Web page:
What You Need to Know About the HPV Vaccine, and Why It's Controversial

Gardasil is recommended for girls, but boys and women can get it too.
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Almost everyone carries the human papillomavirus (HPV), and it's usually pretty harmless. But a few strains are the main cause of cervical cancer. Gardasil, the HPV vaccine approved by the FDA in 2006, guards against two of these strains, plus two other strains that are responsible for most genital warts.

Since most adults have already been exposed to HPV, the vaccine is recommended for girls who haven't become sexually active yet. (The federal Centers for Disease Control and Prevention recommends vaccination at age 11 or 12, but Gardasil is approved for girls as young as 9.)

So far, so good. But the introduction of this new vaccine has stirred up a small fuss.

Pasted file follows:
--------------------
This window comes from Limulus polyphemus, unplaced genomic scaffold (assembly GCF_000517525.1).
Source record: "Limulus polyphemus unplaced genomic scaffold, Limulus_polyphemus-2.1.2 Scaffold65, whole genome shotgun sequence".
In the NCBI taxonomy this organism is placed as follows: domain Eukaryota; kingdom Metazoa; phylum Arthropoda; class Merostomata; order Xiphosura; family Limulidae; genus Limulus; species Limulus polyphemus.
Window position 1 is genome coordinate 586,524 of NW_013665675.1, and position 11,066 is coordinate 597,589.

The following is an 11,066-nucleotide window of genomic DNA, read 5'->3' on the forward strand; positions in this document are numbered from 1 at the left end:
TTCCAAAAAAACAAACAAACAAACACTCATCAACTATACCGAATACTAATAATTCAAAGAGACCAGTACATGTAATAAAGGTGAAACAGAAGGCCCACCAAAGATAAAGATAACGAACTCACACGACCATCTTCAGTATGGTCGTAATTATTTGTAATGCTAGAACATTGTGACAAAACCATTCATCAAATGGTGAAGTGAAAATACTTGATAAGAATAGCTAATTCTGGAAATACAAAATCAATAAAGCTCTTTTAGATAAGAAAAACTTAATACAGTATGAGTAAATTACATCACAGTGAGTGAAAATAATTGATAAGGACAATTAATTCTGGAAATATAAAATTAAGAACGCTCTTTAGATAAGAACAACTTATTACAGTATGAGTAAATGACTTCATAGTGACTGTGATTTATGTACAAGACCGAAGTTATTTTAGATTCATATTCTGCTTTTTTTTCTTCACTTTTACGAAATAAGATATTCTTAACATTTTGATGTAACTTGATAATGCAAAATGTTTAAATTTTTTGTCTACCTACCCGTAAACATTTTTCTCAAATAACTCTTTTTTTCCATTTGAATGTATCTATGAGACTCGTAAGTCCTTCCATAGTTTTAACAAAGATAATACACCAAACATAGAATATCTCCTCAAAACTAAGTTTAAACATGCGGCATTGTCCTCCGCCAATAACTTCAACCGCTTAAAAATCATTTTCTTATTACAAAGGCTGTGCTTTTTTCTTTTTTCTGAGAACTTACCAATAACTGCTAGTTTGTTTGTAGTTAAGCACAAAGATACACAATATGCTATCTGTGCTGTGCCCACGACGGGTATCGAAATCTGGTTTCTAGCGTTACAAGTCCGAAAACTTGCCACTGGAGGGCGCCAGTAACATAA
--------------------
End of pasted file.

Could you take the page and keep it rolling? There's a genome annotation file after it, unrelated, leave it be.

The controversy
Perhaps the main fear of the vaccine's opponents is that it might encourage adolescent promiscuity.

H. Hunter Handsfield, MD, a clinical professor of medicine at the University of Washington and a nationally recognized STD expert, believes most parents are all for it, however. "It can prevent cancer?" he says, parroting the most common parental concern. "Well, duh, give my kid the shot."

Still, questions come up all the time because the vaccine is so new. Here are a couple of the most common:

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Lead writer: Louise Sloan
Last Updated: May 08, 2008

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